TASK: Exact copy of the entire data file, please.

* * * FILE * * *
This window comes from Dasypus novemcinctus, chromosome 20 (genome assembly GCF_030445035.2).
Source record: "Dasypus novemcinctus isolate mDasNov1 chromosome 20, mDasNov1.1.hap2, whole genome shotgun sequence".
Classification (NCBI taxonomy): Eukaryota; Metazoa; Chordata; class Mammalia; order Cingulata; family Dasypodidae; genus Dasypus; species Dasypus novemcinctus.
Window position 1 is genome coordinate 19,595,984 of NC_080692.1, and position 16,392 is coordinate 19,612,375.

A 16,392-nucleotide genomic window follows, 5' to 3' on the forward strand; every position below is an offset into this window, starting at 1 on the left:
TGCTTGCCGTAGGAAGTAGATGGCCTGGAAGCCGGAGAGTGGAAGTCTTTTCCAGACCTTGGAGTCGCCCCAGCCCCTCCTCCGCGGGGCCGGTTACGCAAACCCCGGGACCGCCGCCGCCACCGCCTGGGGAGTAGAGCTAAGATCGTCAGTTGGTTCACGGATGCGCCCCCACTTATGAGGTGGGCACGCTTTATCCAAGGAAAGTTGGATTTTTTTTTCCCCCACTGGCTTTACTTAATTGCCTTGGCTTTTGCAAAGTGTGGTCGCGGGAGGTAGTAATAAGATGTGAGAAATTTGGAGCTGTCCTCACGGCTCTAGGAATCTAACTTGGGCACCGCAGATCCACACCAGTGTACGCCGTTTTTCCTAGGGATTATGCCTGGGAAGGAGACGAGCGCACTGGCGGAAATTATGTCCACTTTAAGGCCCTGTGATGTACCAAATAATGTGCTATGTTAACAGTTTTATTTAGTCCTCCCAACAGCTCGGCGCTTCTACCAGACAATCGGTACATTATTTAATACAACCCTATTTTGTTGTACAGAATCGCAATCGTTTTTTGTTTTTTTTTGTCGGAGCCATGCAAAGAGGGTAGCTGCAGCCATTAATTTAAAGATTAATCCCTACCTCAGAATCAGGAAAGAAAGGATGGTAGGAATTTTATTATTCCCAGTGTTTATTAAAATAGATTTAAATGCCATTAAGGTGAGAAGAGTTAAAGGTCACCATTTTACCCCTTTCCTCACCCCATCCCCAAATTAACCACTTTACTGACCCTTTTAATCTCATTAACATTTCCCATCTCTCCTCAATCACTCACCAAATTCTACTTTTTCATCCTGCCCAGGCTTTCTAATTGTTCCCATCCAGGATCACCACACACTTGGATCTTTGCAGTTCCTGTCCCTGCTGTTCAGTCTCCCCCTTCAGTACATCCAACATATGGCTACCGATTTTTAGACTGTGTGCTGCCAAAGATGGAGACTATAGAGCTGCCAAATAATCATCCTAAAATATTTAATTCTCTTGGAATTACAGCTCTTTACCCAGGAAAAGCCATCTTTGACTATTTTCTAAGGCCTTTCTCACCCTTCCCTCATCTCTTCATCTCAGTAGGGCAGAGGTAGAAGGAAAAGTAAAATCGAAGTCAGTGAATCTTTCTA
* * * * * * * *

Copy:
This window comes from Dasypus novemcinctus, chromosome 20 (genome assembly GCF_030445035.2).
Source record: "Dasypus novemcinctus isolate mDasNov1 chromosome 20, mDasNov1.1.hap2, whole genome shotgun sequence".
Classification (NCBI taxonomy): Eukaryota; Metazoa; Chordata; class Mammalia; order Cingulata; family Dasypodidae; genus Dasypus; species Dasypus novemcinctus.
Window position 1 is genome coordinate 19,595,984 of NC_080692.1, and position 16,392 is coordinate 19,612,375.

A 16,392-nucleotide genomic window follows, 5' to 3' on the forward strand; every position below is an offset into this window, starting at 1 on the left:
TGCTTGCCGTAGGAAGTAGATGGCCTGGAAGCCGGAGAGTGGAAGTCTTTTCCAGACCTTGGAGTCGCCCCAGCCCCTCCTCCGCGGGGCCGGTTACGCAAACCCCGGGACCGCCGCCGCCACCGCCTGGGGAGTAGAGCTAAGATCGTCAGTTGGTTCACGGATGCGCCCCCACTTATGAGGTGGGCACGCTTTATCCAAGGAAAGTTGGATTTTTTTTTCCCCCACTGGCTTTACTTAATTGCCTTGGCTTTTGCAAAGTGTGGTCGCGGGAGGTAGTAATAAGATGTGAGAAATTTGGAGCTGTCCTCACGGCTCTAGGAATCTAACTTGGGCACCGCAGATCCACACCAGTGTACGCCGTTTTTCCTAGGGATTATGCCTGGGAAGGAGACGAGCGCACTGGCGGAAATTATGTCCACTTTAAGGCCCTGTGATGTACCAAATAATGTGCTATGTTAACAGTTTTATTTAGTCCTCCCAACAGCTCGGCGCTTCTACCAGACAATCGGTACATTATTTAATACAACCCTATTTTGTTGTACAGAATCGCAATCGTTTTTTGTTTTTTTTTGTCGGAGCCATGCAAAGAGGGTAGCTGCAGCCATTAATTTAAAGATTAATCCCTACCTCAGAATCAGGAAAGAAAGGATGGTAGGAATTTTATTATTCCCAGTGTTTATTAAAATAGATTTAAATGCCATTAAGGTGAGAAGAGTTAAAGGTCACCATTTTACCCCTTTCCTCACCCCATCCCCAAATTAACCACTTTACTGACCCTTTTAATCTCATTAACATTTCCCATCTCTCCTCAATCACTCACCAAATTCTACTTTTTCATCCTGCCCAGGCTTTCTAATTGTTCCCATCCAGGATCACCACACACTTGGATCTTTGCAGTTCCTGTCCCTGCTGTTCAGTCTCCCCCTTCAGTACATCCAACATATGGCTACCGATTTTTAGACTGTGTGCTGCCAAAGATGGAGACTATAGAGCTGCCAAATAATCATCCTAAAATATTTAATTCTCTTGGAATTACAGCTCTTTACCCAGGAAAAGCCATCTTTGACTATTTTCTAAGGCCTTTCTCACCCTTCCCTCATCTCTTCATCTCAGTAGGGCAGAGGTAGAAGGAAAAGTAAAATCGAAGTCAGTGAATCTTTCTA